The sex ratio for S. galilaeus in Opa reservoir is approximately one male to one female as the deviation from the expected 1:1 (male: female) was not significant. In Iita lake in Ibadan, Fagade et al. (1984) observed an overall sex ratio of 6 males to 10 females indicating a preponderance of females of S. galilaeus. Fryer and Iles (1972) reported a sex ratio of 2 males to 1 female of S. galilaeus in lake Rudolf. The results obtained in this study indicates that for every female, there is a male specimen.

The smallest mature male had a total length of 12.5cm while the smallest mature female had a total length of 11.7cm. Fagade et al. (1984) reported that in S. galilaeus of Iita lake, the total lengths of the smallest mature male and female were 15.6cm and 10.6cm respectively. Fagade (1979) also reported that the total lengths of the smallest mature male and female were 87mm and 99mm respectively in Tilapia guineensis. The male specimen of S. galilaeus in Opa reservoir matures at about the same size as the female.

In the fecundity studies, the average number of eggs obtained per female was 1,048 while the number of eggs in each mature ovary varied from 604 to 2 173. The result obtained in this study is lower than that observed by other workers for S. galilaeus.Adebisi (1987) obtained a fecundity of 1 452 for a female specimen with total length of 28.4cm. Fagade et al. (1984) reported a fecundity range of 598 and 3 960 for S. galilaeus whose body length ranged from 13.4cm and 24.1cm in IITA lake in Ibadan. Ben-Tuvia (1960) reported Tilapia galilaea whose body length was 32cm as having a fecundity of 5 010.

In this study, fish specimens of the same length or weight had variable fecundities. Bagenal (1957) asserted that fish species exhibit wide fluctuations in fecundity among fish of the same species, size and age. Fagade et al. (1984) suggested that variation in fecundity may be due to differential abundance of food. The wide fluctuations observed in the fecundity of S. galilaeus from Opa reservoir may be attributed to differential feeding success within the members of the population.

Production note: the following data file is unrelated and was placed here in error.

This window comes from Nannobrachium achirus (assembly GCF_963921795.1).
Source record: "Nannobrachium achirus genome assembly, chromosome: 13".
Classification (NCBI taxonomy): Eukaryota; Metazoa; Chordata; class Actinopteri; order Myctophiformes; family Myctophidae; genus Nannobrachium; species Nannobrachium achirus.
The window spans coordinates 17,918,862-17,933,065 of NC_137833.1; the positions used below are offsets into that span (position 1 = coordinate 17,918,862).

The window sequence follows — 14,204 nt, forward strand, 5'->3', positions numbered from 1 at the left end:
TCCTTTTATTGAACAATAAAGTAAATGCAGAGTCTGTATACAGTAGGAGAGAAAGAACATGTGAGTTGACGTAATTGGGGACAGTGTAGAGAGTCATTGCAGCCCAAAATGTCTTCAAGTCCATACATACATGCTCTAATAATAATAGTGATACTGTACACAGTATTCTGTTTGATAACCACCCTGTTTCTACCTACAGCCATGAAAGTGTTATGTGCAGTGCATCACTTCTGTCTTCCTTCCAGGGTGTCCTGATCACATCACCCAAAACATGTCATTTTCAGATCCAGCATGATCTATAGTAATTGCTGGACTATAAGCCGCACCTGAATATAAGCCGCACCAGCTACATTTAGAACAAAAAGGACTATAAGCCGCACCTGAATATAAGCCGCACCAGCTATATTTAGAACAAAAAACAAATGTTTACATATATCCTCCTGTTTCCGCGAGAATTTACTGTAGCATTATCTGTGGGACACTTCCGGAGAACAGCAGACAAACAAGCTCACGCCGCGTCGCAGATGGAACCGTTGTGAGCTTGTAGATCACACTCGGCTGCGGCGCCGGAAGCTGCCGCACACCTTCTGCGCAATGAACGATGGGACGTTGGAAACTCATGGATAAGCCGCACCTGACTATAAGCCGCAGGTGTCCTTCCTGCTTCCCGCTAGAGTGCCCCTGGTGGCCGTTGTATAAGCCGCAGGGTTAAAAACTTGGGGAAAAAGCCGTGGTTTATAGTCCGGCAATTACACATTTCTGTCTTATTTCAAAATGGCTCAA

The occurrence of eggs of varying sizes is also an indication of multiple spawning by this species. The egg diameter varied in fish of the same length or weight. Fryer and Iles (1972) reported that S. galilaeus had a maximum egg diameter of 2.2mm while Fagade et al. (1984) obtained a range of 0.7mm to 3.6mm for S. galilaeus in Iita lake. The mean egg diameter of 2.49mm obtained in this study is an indication that S. galilaeus produces bigger eggs that those of the same species from the great lakes of East Africa.

Mature ovaries were available all the year round and this is an indication that the fish breeds throughout the year. The GSI for the males were always lower than those of the females. This is associated with the relatively heavier female gonads. In this study, both sexes of S. galilaeus are involved in mouth brooding activities hence the fish species is a biparental mouth brooder. The mouth brooding habit and the ability to reproduce many times a year might be responsible for its relative success in the reservoir.


The authors thank the Opa Dam Authority of the Obafemi Awolowo University, Ile-Ife for granting the permission to carry out the research in Opa reservoir.


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1Department of Pure and Applied Biology, Ladoke Akintola University of Technology, P.M.B. 4000, Ogbomoso, Nigeria.
Fax: 038 - 720750, e-mail:

2 Department of Zoology, Obafemi Awolowo University, Ile-Ife, Nigeria.